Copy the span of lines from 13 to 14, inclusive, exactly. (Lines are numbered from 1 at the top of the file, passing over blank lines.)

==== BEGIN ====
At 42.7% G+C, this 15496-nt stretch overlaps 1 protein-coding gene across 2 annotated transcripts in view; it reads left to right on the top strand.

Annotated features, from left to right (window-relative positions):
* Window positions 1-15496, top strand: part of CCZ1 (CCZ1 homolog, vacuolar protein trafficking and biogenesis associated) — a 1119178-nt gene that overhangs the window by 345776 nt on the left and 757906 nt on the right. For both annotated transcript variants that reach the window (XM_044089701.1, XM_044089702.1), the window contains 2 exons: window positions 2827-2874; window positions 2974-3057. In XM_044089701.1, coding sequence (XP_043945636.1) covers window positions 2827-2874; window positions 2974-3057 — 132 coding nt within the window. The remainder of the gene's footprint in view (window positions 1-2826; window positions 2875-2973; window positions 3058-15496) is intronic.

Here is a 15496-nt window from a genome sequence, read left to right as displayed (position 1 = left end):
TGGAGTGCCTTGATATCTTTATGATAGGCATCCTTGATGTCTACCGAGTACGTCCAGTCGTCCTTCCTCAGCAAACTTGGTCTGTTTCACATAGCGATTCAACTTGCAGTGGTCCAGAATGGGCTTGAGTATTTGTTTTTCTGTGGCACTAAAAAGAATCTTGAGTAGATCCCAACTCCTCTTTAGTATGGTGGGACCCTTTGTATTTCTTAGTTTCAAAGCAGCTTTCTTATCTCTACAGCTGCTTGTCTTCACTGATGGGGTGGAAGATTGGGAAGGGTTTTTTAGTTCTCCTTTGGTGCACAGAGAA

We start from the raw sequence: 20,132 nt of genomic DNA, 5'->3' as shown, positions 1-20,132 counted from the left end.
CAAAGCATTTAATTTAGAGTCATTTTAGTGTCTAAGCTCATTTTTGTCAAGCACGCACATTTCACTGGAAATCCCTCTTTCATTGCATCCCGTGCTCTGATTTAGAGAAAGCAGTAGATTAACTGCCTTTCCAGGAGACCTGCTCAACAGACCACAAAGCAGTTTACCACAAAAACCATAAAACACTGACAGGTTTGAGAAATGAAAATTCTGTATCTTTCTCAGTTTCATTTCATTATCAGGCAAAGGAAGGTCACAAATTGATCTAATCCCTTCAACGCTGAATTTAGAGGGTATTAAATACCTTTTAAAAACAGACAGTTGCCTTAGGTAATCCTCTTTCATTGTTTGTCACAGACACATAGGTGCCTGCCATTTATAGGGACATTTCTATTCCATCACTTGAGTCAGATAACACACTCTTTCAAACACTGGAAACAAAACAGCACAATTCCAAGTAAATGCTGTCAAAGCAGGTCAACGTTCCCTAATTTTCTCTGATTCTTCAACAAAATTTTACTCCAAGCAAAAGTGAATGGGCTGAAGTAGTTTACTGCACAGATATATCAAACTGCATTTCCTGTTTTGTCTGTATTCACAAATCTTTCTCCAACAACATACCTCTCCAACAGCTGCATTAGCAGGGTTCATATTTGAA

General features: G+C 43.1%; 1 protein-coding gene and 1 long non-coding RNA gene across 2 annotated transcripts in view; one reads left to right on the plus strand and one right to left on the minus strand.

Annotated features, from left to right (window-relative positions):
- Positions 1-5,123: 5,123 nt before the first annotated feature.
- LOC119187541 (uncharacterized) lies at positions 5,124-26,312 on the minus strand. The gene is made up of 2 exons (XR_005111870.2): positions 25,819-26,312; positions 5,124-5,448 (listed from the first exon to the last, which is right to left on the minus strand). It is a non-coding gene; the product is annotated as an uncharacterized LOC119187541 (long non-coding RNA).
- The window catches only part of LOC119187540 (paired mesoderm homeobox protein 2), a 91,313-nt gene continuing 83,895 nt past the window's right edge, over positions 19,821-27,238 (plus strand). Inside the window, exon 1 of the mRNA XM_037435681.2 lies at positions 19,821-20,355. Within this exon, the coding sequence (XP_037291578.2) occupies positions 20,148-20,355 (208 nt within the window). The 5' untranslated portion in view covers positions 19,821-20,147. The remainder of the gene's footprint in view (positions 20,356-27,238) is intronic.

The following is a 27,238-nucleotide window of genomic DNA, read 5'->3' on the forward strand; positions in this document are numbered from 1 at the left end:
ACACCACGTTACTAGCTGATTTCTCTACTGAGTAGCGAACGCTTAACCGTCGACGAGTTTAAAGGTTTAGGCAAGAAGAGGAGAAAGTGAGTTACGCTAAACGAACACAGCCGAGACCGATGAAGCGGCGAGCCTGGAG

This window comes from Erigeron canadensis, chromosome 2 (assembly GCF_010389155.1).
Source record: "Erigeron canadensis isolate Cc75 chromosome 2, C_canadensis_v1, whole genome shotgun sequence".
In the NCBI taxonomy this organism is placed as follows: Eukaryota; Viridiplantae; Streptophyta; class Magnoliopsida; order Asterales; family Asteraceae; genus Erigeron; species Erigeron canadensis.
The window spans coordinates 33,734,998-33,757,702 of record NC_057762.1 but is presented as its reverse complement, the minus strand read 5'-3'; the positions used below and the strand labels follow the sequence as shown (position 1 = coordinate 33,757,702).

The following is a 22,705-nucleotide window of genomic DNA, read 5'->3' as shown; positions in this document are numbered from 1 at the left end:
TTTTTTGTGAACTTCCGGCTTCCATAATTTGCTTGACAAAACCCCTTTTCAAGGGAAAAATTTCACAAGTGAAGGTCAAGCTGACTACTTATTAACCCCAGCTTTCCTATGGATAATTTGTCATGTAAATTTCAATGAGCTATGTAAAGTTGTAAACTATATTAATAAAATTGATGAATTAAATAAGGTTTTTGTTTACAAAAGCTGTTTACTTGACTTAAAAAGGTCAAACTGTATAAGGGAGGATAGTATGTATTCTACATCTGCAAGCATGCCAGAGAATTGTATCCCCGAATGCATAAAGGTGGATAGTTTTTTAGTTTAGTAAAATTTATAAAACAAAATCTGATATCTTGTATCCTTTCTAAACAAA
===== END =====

The following is a 27,238-nucleotide window of genomic DNA, read 5'->3' on the forward strand; positions in this document are numbered from 1 at the left end:
ACACCACGTTACTAGCTGATTTCTCTACTGAGTAGCGAACGCTTAACCGTCGACGAGTTTAAAGGTTTAGGCAAGAAGAGGAGAAAGTGAGTTACGCTAAACGAACACAGCCGAGACCGATGAAGCGGCGAGCCTGGAG